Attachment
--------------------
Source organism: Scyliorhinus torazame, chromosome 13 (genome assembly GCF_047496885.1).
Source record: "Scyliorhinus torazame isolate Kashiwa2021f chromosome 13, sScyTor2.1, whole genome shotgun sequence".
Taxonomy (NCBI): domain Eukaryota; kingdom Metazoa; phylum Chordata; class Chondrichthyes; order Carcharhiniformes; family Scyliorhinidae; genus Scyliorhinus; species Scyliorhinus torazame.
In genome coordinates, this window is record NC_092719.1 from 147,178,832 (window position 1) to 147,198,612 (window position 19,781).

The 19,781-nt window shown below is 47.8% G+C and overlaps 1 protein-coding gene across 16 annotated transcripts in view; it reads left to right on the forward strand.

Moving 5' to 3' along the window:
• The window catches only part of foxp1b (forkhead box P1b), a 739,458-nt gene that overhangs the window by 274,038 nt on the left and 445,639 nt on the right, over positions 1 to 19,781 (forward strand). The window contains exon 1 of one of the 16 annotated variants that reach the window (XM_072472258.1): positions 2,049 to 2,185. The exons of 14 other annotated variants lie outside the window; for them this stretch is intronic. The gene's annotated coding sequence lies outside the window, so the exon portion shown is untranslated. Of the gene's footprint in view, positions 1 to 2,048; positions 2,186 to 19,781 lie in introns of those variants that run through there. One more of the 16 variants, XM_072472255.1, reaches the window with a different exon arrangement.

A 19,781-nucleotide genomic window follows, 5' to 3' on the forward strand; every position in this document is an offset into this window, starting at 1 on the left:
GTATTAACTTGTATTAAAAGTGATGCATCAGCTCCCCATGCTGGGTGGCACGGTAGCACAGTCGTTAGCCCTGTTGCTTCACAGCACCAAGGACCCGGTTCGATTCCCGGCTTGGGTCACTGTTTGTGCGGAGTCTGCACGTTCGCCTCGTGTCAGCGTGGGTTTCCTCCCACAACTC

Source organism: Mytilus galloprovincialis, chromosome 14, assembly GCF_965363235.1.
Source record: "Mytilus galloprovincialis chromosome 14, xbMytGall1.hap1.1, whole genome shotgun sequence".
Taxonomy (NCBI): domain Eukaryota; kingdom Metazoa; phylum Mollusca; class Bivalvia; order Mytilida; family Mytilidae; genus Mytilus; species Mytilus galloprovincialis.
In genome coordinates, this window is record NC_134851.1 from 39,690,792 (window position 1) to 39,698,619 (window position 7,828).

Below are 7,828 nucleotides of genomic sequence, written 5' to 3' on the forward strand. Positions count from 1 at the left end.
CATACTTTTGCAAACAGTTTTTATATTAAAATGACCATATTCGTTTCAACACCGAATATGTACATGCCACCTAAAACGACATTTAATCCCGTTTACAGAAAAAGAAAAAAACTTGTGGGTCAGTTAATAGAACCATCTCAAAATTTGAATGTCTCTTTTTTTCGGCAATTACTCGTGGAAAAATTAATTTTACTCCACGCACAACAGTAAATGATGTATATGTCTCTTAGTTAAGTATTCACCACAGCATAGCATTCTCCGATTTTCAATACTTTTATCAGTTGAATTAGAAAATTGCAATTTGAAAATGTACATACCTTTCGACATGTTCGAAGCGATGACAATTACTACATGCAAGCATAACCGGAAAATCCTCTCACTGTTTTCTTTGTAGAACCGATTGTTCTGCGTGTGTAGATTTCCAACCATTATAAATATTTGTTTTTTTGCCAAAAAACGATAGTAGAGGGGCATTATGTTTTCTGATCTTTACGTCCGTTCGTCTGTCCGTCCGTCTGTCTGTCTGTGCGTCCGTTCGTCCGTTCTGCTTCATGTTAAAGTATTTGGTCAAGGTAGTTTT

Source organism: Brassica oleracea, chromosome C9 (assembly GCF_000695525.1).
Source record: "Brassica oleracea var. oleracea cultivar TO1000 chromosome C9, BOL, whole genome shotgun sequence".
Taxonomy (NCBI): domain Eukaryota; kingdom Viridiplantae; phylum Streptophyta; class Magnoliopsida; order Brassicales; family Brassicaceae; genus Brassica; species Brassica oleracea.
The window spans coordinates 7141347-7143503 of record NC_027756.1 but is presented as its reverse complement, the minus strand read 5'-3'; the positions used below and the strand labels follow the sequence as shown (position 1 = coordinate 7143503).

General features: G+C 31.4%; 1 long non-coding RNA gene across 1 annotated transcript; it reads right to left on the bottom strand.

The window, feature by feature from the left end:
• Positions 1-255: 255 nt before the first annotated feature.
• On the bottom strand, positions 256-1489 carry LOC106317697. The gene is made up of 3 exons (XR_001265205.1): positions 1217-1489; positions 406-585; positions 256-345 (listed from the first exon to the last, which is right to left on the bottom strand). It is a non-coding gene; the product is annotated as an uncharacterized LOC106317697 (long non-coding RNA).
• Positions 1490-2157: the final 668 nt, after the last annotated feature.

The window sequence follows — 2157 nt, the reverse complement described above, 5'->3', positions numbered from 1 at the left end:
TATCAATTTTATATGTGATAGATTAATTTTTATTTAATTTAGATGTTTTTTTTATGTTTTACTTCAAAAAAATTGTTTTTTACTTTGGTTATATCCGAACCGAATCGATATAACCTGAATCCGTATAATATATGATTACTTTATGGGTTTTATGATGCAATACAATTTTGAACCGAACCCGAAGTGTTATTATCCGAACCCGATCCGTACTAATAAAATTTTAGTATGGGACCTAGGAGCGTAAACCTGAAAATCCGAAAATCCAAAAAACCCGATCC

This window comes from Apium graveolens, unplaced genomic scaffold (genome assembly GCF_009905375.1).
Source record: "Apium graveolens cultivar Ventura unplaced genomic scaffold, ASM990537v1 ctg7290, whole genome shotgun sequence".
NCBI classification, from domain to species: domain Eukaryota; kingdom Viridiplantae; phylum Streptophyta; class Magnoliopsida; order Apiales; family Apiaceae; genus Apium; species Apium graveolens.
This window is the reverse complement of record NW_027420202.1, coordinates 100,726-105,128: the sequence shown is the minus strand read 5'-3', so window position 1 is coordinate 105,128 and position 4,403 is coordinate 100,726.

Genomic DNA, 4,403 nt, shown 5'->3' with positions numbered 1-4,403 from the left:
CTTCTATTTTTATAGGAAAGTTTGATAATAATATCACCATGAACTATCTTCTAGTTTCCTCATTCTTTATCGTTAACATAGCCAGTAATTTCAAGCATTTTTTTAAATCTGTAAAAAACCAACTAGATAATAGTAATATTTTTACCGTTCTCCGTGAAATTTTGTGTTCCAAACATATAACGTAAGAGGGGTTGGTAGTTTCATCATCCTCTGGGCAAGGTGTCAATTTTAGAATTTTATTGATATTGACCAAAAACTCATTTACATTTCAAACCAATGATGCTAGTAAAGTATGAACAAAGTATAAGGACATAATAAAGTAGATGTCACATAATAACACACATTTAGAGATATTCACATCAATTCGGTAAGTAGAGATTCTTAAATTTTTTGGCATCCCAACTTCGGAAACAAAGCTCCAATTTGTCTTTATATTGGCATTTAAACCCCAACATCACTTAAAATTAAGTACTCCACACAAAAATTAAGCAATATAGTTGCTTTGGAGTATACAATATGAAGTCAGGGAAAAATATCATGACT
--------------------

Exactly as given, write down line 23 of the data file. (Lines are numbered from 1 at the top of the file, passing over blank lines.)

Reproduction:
• On the bottom strand, positions 256-1489 carry LOC106317697. The gene is made up of 3 exons (XR_001265205.1): positions 1217-1489; positions 406-585; positions 256-345 (listed from the first exon to the last, which is right to left on the bottom strand). It is a non-coding gene; the product is annotated as an uncharacterized LOC106317697 (long non-coding RNA).